How to create workout routines that reduce injury and help you train consistently

Avoid too many workouts that follow the same pattern. Rep schemes, times, miles, loads, and activities need to be altered regularly.  Doing the same thing every day is an excellent way to induce mental burnout and bodily injury.

Going through the same movements over and over, you’ll batter the same muscles, beat the same joints, and eventually, you’ll break, the repetitive stress overcoming your ability to recover.

Therefore, we want to choose several different activities across workout days, choosing those that address our athletic deficiencies while building up our strengths.

Put sufficient variety in your workout days. Choose what specific activity you’ll do each day, along with the appropriate variation to help you avoid repetitive injury, reinforce your strengths, and build up your deficiencies.  

Elements of a Good Workout Plan or Training Program

Although any two runners will likely have quite different training plans based on differences in goals, fitness level, availability to train, injury risk, and preferences, most workout programs contain the same basic elements in varying proportions, paces, and distances.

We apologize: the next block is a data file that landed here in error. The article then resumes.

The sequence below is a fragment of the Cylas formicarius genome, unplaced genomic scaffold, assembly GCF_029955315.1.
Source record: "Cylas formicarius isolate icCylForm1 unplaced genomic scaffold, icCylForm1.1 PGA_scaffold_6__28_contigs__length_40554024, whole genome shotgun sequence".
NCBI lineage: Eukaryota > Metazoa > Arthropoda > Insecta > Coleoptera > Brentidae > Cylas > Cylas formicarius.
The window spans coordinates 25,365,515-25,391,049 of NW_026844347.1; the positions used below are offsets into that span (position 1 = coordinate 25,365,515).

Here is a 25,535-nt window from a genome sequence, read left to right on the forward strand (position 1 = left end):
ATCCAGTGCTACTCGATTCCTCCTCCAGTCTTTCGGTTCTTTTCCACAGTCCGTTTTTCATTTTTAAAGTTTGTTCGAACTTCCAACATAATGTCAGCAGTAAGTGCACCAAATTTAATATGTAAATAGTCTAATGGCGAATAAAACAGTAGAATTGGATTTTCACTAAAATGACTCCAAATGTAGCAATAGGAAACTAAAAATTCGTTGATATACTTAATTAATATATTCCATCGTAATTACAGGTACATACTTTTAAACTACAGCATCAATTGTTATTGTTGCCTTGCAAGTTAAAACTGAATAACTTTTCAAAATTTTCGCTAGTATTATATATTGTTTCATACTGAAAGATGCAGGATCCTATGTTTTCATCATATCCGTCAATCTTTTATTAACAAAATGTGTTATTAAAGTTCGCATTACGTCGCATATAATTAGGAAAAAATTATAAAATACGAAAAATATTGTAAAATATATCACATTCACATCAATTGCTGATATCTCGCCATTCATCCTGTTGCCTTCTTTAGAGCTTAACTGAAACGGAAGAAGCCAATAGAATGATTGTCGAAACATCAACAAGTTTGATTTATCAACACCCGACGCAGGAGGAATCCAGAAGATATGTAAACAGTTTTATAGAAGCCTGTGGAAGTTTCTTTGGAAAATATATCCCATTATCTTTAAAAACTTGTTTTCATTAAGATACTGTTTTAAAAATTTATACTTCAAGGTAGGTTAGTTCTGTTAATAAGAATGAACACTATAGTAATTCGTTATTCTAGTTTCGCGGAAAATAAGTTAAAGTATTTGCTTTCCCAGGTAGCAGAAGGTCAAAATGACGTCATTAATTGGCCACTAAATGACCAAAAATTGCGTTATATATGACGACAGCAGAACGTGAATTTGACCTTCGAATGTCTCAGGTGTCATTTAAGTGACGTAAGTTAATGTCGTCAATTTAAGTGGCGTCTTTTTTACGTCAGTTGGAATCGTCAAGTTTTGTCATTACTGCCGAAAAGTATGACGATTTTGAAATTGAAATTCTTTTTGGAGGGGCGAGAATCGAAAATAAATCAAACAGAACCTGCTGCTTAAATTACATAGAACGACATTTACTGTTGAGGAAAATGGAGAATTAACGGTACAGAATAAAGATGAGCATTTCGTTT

• Long runs: You’ll have a long run just about every week no matter what race distance you have your eye on. This is your primary endurance-building workout that gets progressively longer and closer to the goal race distance or beyond. If you’re training for your first attempt at a certain distance, to simply finish, your long runs will progressively approach this distance, though you might not hit the full distance until race day. Don’t worry though; you’ll be physically prepared on race day even at these shorter distances. For example, the longest run on most marathon training plans maxes out at 20-24 miles. You’ll want to do one long run per week, gradually increasing the distance each week, with a drop back every four weeks or so to give your body a break. The distance should also taper starting 2-3 weeks out from race day.